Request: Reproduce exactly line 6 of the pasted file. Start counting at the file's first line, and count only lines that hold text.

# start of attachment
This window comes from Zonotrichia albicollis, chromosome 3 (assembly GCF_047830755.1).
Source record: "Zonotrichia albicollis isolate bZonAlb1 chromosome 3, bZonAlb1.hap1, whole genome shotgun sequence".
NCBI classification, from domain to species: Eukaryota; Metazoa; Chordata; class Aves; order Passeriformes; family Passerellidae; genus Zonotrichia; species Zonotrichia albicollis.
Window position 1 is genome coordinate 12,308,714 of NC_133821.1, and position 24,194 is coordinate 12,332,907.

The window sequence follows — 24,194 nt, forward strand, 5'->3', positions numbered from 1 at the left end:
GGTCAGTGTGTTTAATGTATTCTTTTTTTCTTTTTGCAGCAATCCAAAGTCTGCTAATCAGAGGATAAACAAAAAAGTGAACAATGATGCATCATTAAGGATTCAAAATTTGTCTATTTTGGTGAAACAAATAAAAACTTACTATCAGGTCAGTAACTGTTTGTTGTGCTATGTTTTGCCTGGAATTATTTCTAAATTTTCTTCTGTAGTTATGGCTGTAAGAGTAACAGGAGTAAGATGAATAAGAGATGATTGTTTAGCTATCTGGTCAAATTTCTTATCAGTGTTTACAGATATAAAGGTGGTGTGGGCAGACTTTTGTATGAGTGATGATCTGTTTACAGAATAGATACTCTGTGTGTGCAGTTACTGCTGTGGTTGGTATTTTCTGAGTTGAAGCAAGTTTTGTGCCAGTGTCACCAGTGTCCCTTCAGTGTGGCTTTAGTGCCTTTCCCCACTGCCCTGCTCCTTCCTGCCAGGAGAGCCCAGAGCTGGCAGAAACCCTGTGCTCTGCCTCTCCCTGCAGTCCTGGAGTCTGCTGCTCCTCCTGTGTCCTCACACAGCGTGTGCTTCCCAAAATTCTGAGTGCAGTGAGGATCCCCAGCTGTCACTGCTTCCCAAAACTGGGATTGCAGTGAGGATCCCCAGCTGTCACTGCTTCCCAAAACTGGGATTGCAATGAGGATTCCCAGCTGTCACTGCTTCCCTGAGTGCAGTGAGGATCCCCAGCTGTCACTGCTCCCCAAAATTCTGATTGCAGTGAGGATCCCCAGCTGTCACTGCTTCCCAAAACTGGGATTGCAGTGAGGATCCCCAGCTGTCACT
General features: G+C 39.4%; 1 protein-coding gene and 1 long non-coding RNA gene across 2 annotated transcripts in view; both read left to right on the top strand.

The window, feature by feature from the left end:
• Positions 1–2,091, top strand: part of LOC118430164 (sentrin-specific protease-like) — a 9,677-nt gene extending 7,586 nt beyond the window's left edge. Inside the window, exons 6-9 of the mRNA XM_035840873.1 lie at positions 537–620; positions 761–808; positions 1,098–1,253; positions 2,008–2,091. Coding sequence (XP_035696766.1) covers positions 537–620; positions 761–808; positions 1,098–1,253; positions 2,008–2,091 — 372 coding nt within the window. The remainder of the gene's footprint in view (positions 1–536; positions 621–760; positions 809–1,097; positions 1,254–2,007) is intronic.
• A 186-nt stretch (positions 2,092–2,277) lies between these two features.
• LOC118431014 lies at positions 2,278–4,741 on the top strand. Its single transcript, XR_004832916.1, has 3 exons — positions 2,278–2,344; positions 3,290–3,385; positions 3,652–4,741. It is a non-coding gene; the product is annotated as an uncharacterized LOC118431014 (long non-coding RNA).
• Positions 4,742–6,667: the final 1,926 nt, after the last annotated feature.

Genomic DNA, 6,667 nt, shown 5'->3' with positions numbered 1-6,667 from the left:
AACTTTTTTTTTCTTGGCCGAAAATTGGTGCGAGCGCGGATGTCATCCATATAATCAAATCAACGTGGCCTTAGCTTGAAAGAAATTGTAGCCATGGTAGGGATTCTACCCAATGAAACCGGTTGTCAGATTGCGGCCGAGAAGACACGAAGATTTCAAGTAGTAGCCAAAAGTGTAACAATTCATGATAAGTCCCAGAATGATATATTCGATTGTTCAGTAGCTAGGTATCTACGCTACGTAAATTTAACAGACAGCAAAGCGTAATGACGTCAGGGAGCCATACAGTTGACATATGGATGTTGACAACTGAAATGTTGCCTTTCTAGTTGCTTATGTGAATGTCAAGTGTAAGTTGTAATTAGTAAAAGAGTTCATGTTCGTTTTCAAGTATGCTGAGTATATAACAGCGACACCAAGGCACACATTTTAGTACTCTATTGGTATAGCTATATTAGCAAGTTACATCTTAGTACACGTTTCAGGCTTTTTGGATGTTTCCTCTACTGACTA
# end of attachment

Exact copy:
GGTCAGTGTGTTTAATGTATTCTTTTTTTCTTTTTGCAGCAATCCAAAGTCTGCTAATCAGAGGATAAACAAAAAAGTGAACAATGATGCATCATTAAGGATTCAAAATTTGTCTATTTTGGTGAAACAAATAAAAACTTACTATCAGGTCAGTAACTGTTTGTTGTGCTATGTTTTGCCTGGAATTATTTCTAAATTTTCTTCTGTAGTTATGGCTGTAAGAGTAACAGGAGTAAGATGAATAAGAGATGATTGTTTAGCTATCTGGTCAAATTTCTTATCAGTGTTTACAGATATAAAGGTGGTGTGGGCAGACTTTTGTATGAGTGATGATCTGTTTACAGAATAGATACTCTGTGTGTGCAGTTACTGCTGTGGTTGGTATTTTCTGAGTTGAAGCAAGTTTTGTGCCAGTGTCACCAGTGTCCCTTCAGTGTGGCTTTAGTGCCTTTCCCCACTGCCCTGCTCCTTCCTGCCAGGAGAGCCCAGAGCTGGCAGAAACCCTGTGCTCTGCCTCTCCCTGCAGTCCTGGAGTCTGCTGCTCCTCCTGTGTCCTCACACAGCGTGTGCTTCCCAAAATTCTGAGTGCAGTGAGGATCCCCAGCTGTCACTGCTTCCCAAAACTGGGATTGCAGTGAGGATCCCCAGCTGTCACTGCTTCCCAAAACTGGGATTGCAATGAGGATTCCCAGCTGTCACTGCTTCCCTGAGTGCAGTGAGGATCCCCAGCTGTCACTGCTCCCCAAAATTCTGATTGCAGTGAGGATCCCCAGCTGTCACTGCTTCCCAAAACTGGGATTGCAGTGAGGATCCCCAGCTGTCACT